We heard Munger’s views on some of these topics just this week when Buffett’s 97-year-old partner answered questions from Yahoo Finance’s Julia LaRoche at the Daily Journal Annual Meeting (VOD here.) Charlie most notably bashed Robinhood, saying the brokerage was essentially selling “gambling services” and that its business model is “a dirty way to make money.” Ouch.
Buffett didn’t weigh in much on Robinhood and the like, but I expect he will be asked about it on May 1st. Still, today’s letter, like the 55 that have come before it, contains all manner of deep thinking and analysis. And that’s why after speed-reading the letter along with everyone else this morning, I go back over it again, after the smoke clears for something deeper. Sort of like I come for the news, but I stay for the wisdom.
Which brings us back to something I noted in the beginning of this article about Buffett’s sagacity, because that’s at the core of what makes him special. It’s worth digging into that a bit, particularly as it relates to the rest of us less-wise, because wisdom is really what sets Buffett apart from other investors, CEOs and business leaders.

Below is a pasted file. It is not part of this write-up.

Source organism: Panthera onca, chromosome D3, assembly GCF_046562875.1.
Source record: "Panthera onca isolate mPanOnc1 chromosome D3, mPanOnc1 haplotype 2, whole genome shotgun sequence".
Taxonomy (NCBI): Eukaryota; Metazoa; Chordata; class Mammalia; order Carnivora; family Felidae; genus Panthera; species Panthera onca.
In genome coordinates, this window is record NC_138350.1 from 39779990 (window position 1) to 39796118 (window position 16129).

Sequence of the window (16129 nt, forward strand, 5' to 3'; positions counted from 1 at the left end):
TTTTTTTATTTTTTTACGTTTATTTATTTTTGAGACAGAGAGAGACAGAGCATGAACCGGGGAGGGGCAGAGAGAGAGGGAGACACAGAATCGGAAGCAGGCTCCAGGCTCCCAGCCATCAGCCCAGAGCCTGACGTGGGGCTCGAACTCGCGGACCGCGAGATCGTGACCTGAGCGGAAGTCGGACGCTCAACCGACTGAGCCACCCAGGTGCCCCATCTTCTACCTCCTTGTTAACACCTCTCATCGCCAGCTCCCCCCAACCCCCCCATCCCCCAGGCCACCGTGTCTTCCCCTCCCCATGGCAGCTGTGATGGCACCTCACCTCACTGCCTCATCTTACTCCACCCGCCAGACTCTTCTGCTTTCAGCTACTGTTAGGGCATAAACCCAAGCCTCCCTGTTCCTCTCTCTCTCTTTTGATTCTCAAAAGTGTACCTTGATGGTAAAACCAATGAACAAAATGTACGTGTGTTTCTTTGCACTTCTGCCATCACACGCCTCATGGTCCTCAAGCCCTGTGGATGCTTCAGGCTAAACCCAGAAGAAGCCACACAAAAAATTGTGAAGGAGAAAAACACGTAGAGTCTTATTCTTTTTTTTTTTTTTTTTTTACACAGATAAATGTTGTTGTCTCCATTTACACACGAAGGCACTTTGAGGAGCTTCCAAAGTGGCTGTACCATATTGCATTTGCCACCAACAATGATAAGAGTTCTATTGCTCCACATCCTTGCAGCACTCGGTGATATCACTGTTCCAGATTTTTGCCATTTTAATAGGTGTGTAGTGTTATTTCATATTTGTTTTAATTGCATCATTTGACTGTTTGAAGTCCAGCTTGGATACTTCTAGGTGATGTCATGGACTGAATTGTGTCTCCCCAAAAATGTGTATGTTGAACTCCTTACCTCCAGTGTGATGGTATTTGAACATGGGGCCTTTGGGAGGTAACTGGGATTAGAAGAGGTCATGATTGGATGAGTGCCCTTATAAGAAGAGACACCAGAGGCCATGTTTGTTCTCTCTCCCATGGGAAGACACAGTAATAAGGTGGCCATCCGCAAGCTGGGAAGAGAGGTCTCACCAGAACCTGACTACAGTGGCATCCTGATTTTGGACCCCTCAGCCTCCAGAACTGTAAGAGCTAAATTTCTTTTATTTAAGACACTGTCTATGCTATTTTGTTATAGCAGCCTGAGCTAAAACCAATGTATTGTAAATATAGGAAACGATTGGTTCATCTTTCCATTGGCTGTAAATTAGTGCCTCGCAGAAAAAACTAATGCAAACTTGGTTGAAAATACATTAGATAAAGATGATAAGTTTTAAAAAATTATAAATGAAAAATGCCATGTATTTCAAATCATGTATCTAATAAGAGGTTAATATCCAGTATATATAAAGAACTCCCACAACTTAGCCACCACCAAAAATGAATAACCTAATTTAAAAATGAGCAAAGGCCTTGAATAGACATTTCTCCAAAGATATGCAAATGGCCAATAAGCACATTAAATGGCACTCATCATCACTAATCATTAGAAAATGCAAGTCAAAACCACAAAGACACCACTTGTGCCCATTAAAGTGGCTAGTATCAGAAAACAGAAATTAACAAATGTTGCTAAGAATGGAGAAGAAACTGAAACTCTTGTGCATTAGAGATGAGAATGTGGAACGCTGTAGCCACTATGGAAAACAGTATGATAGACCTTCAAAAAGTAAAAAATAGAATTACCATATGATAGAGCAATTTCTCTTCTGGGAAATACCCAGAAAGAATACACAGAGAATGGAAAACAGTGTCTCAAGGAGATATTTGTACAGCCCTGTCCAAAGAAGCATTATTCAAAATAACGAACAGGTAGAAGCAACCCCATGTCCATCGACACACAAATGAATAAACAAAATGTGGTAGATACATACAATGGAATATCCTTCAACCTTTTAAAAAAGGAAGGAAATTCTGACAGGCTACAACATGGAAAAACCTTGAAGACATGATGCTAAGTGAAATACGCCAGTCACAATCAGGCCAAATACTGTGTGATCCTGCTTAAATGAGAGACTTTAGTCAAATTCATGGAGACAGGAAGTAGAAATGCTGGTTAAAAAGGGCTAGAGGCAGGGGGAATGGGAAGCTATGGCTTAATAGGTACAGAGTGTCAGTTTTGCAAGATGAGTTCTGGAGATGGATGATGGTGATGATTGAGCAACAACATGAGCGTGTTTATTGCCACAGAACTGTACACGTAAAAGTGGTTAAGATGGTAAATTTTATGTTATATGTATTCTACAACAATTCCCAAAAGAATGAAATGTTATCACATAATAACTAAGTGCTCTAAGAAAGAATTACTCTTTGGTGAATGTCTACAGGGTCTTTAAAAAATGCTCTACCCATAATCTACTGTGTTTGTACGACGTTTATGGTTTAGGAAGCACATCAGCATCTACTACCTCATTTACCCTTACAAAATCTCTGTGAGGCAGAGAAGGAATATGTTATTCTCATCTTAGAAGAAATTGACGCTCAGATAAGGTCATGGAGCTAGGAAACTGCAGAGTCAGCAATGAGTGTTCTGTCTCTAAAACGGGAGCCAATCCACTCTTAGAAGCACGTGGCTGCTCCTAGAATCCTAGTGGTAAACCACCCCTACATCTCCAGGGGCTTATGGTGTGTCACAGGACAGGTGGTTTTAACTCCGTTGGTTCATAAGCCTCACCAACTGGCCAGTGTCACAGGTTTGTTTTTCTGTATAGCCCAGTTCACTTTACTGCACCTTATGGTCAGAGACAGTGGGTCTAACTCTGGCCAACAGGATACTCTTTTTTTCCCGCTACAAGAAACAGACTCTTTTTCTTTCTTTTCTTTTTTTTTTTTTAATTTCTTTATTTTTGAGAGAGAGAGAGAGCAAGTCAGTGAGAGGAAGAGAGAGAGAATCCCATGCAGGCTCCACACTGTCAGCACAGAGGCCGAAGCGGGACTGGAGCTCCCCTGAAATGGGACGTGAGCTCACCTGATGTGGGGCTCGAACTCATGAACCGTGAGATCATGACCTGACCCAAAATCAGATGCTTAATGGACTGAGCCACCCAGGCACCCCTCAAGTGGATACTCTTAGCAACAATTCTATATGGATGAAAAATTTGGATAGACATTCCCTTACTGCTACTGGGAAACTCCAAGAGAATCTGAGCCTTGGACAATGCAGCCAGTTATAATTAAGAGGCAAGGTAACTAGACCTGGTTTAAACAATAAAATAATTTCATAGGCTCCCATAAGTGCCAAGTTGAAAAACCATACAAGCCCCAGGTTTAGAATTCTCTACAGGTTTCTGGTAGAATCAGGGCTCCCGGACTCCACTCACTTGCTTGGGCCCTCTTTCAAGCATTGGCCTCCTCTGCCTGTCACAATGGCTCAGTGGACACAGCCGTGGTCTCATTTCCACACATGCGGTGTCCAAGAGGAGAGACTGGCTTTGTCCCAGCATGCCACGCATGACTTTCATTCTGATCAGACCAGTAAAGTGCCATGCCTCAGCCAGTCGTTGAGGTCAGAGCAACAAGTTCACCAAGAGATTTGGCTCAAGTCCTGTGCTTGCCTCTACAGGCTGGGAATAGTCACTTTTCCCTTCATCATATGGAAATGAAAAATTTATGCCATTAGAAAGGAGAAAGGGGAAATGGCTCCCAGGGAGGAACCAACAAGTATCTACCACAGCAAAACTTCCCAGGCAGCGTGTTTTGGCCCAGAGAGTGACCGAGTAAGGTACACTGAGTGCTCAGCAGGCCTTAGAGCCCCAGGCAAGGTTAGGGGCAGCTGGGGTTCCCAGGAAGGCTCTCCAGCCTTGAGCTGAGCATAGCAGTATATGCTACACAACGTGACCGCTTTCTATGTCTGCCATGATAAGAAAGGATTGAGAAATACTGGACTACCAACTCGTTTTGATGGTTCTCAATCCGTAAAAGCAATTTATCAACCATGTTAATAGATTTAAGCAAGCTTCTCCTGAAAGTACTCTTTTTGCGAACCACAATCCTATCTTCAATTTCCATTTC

It seems to me that wisdom is the intersection of being smart and being right. It goes without saying that all kinds of smart people make the wrong choices. (Enron senior management comes to mind.) Other people do the right thing, but not because they are smart. (Like winning the lottery.) Being both smart and making the right decisions, and doing so consistently, is rare. Which speaks to a third element of wisdom, experience, which really means being smart and right over time.